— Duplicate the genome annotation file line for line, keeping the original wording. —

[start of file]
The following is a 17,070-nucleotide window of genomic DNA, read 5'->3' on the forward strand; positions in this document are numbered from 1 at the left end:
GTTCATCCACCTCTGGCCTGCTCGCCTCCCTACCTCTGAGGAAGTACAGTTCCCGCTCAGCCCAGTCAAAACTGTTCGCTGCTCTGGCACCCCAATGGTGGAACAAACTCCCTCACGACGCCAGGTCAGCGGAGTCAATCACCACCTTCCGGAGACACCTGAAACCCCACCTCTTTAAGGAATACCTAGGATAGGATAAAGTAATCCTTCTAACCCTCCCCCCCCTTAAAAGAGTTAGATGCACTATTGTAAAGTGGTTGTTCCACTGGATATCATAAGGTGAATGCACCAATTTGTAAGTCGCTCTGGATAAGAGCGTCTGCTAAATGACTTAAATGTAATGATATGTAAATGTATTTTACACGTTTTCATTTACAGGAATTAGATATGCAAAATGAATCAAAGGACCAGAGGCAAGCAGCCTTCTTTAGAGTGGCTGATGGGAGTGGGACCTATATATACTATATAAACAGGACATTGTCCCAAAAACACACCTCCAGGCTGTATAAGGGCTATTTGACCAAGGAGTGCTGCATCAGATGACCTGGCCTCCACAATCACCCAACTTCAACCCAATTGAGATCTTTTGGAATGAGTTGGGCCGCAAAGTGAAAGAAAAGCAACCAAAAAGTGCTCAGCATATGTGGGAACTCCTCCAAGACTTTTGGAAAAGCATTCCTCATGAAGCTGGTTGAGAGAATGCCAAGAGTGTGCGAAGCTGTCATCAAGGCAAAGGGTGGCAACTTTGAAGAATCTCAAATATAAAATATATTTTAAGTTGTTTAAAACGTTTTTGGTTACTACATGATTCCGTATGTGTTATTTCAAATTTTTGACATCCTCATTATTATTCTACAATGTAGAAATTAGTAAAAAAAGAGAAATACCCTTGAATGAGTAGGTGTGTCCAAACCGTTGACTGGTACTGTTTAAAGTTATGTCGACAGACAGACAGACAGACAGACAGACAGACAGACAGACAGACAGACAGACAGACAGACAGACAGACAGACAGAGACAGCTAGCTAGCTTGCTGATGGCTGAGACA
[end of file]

The following is a 17,070-nucleotide window of genomic DNA, read 5'->3' on the forward strand; positions in this document are numbered from 1 at the left end:
GTTCATCCACCTCTGGCCTGCTCGCCTCCCTACCTCTGAGGAAGTACAGTTCCCGCTCAGCCCAGTCAAAACTGTTCGCTGCTCTGGCACCCCAATGGTGGAACAAACTCCCTCACGACGCCAGGTCAGCGGAGTCAATCACCACCTTCCGGAGACACCTGAAACCCCACCTCTTTAAGGAATACCTAGGATAGGATAAAGTAATCCTTCTAACCCTCCCCCCCCTTAAAAGAGTTAGATGCACTATTGTAAAGTGGTTGTTCCACTGGATATCATAAGGTGAATGCACCAATTTGTAAGTCGCTCTGGATAAGAGCGTCTGCTAAATGACTTAAATGTAATGATATGTAAATGTATTTTACACGTTTTCATTTACAGGAATTAGATATGCAAAATGAATCAAAGGACCAGAGGCAAGCAGCCTTCTTTAGAGTGGCTGATGGGAGTGGGACCTATATATACTATATAAACAGGACATTGTCCCAAAAACACACCTCCAGGCTGTATAAGGGCTATTTGACCAAGGAGTGCTGCATCAGATGACCTGGCCTCCACAATCACCCAACTTCAACCCAATTGAGATCTTTTGGAATGAGTTGGGCCGCAAAGTGAAAGAAAAGCAACCAAAAAGTGCTCAGCATATGTGGGAACTCCTCCAAGACTTTTGGAAAAGCATTCCTCATGAAGCTGGTTGAGAGAATGCCAAGAGTGTGCGAAGCTGTCATCAAGGCAAAGGGTGGCAACTTTGAAGAATCTCAAATATAAAATATATTTTAAGTTGTTTAAAACGTTTTTGGTTACTACATGATTCCGTATGTGTTATTTCAAATTTTTGACATCCTCATTATTATTCTACAATGTAGAAATTAGTAAAAAAAGAGAAATACCCTTGAATGAGTAGGTGTGTCCAAACCGTTGACTGGTACTGTTTAAAGTTATGTCGACAGACAGACAGACAGACAGACAGACAGACAGACAGACAGACAGACAGACAGACAGACAGACAGACAGACAGAGACAGCTAGCTAGCTTGCTGATGGCTGAGACA